Irish vote against sovereign debt mechanism puzzling

Minister for Finance Michael Noonan ‘concerned’ over United Nation’s resolution

Graffiti that reads  “No to the debt payment” in Buenos Aires; the city defaulted on some €80.2 billion of its bonds in 2002. Photograph: Marcos Brindicci/Reuters

Graffiti that reads “No to the debt payment” in Buenos Aires; the city defaulted on some €80.2 billion of its bonds in 2002. Photograph: Marcos Brindicci/Reuters

 

A few weeks ago, the United Nations General Assembly adopted a resolution to establish a new international mechanism to restructure the sovereign debt of bankrupt countries, the noble objective being to prevent any repeat of Argentina’s traumatic debt saga. No fewer than 124 of the UN’s 193 member states endorsed the measure but Ireland did not. Why?

Resolutions of the general assembly are non-binding but carry symbolic political weight in the international setting. The aim of the measure adopted on September 9th is to move from messy “market-based” solutions towards a global legal framework to settle disputes between stricken countries and holders of their debt.

Without any great progress, contentious debate on the need for such a mechanism has been under way for more than four decades. Given Ireland’s near-death encounters on bond markets in 2010 and efforts since to secure bank debt relief from euro zone lenders, this is of more than passing interest.

Even when the local crisis was at its very worst, there was never any serious suggestion the Government or its predecessor would repudiate Irish sovereign bonds. Yet memories are still raw of fruitless attempts to impose losses on senior bank bondholders, and the successful renegotiation of bailout loan terms led to lower interest fees and longer maturities.

In voting against the resolution, however, Ireland aligned itself with a clutch of 10 mostly-wealthy naysayers which included the US, Britain, Israel, Japan, Canada, Australia, Hungary and the Czech Republic. This group also included Germany and Finland, ironic as they were to the fore in the strident euro zone push back against Dublin’s stalled claim for retrospective compensation for rescuing the banks.

So why reject the resolution? In reply to a parliamentary question from Independent TD Maureen O’Sullivan, Minister for Finance Michael Noonan said that the Government had concerns it shared with other EU states.

“Foremost in that regard was the view that the resolution involved a complex proposal which had been presented with great haste, with a pre-determined outcome and without sufficient time for proper consideration by member states.”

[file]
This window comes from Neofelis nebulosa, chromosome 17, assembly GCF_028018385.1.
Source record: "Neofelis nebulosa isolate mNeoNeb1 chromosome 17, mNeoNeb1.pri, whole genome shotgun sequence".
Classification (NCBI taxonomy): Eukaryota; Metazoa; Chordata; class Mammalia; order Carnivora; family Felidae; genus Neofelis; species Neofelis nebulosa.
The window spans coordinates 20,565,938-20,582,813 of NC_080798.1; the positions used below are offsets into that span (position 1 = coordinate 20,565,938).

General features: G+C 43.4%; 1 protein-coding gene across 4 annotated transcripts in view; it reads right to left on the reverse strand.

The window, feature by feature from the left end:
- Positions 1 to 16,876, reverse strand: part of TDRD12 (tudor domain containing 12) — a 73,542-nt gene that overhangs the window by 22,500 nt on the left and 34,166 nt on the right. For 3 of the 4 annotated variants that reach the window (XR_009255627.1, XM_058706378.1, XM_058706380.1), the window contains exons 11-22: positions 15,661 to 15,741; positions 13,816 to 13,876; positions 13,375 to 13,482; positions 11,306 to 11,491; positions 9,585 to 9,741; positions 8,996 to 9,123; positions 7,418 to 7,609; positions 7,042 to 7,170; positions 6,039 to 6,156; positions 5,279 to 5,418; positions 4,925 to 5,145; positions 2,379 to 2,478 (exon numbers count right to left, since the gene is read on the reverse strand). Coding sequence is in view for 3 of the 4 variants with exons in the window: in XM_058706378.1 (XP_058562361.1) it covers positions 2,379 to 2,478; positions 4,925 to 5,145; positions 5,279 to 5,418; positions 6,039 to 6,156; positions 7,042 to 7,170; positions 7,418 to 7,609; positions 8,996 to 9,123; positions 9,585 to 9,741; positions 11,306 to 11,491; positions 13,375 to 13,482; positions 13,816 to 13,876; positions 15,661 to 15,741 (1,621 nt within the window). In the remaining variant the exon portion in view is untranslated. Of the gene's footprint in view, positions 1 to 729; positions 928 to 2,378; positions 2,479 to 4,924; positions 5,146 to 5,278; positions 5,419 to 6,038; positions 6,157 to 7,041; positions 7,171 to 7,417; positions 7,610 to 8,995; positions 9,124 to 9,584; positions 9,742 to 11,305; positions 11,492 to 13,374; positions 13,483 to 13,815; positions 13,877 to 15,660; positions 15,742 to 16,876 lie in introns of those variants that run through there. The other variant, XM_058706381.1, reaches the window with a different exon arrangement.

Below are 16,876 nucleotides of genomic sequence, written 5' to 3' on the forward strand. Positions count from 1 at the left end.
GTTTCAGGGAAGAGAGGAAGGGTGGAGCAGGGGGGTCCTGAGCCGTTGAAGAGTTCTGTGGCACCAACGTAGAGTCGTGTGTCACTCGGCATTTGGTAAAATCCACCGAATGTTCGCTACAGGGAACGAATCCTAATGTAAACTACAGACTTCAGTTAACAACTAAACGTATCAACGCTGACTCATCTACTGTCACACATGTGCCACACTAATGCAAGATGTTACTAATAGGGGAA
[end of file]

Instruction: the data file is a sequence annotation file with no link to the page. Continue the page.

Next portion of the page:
Core concerns

Leaving aside the EU countries which rejected the resolution, other member states simply abstained. These included crisis-struck Italy, bank aid recipient Spain, bailout recipients Portugal and Cyprus, and double-bailout recipient Greece, whose second rescue package was accompanied by a huge default on its debts. Iceland also abstained.

Might it have been in order for Ireland too to abstain? Heavily indebted in the aftermath of the crash, the State is in no position to adopt a hard line on the debts of others.

The sorry case of Argentina underscores the need for a new global solution. In the grip of severe financial emergency in 2002, Buenos Aires defaulted on some $100 billion (€80.2 billion) of its bonds. It was ruinous for millions for Argentines. The country defaulted again last summer after “holdout” investors who spurned two subsequent debt swaps secured rulings in the US courts they should be repaid at the same time asrestructured bonds owners.

Still, Argentina baulked at the notion of repaying greedy hedge funds 100 per cent of face value when their bonds were acquired at pennies in the dollar. A US judge then blocked payments on restructured bonds, prompting default.

This was the backdrop to the UN resolution, drafted by Bolivia on behalf of the Group of 77 developing nations and China. It called on the UN “to elaborate and adopt through a process of intergovernmental negotiations . . . a multilateral legal framework for sovereign debt restructuring processes”.

Whether this can work outremains unclear, for it is hard to foresee headway without support from the major global powers. Ireland is no wayward bankrupt, but we’re not quite coming to this debate with an unblemished record.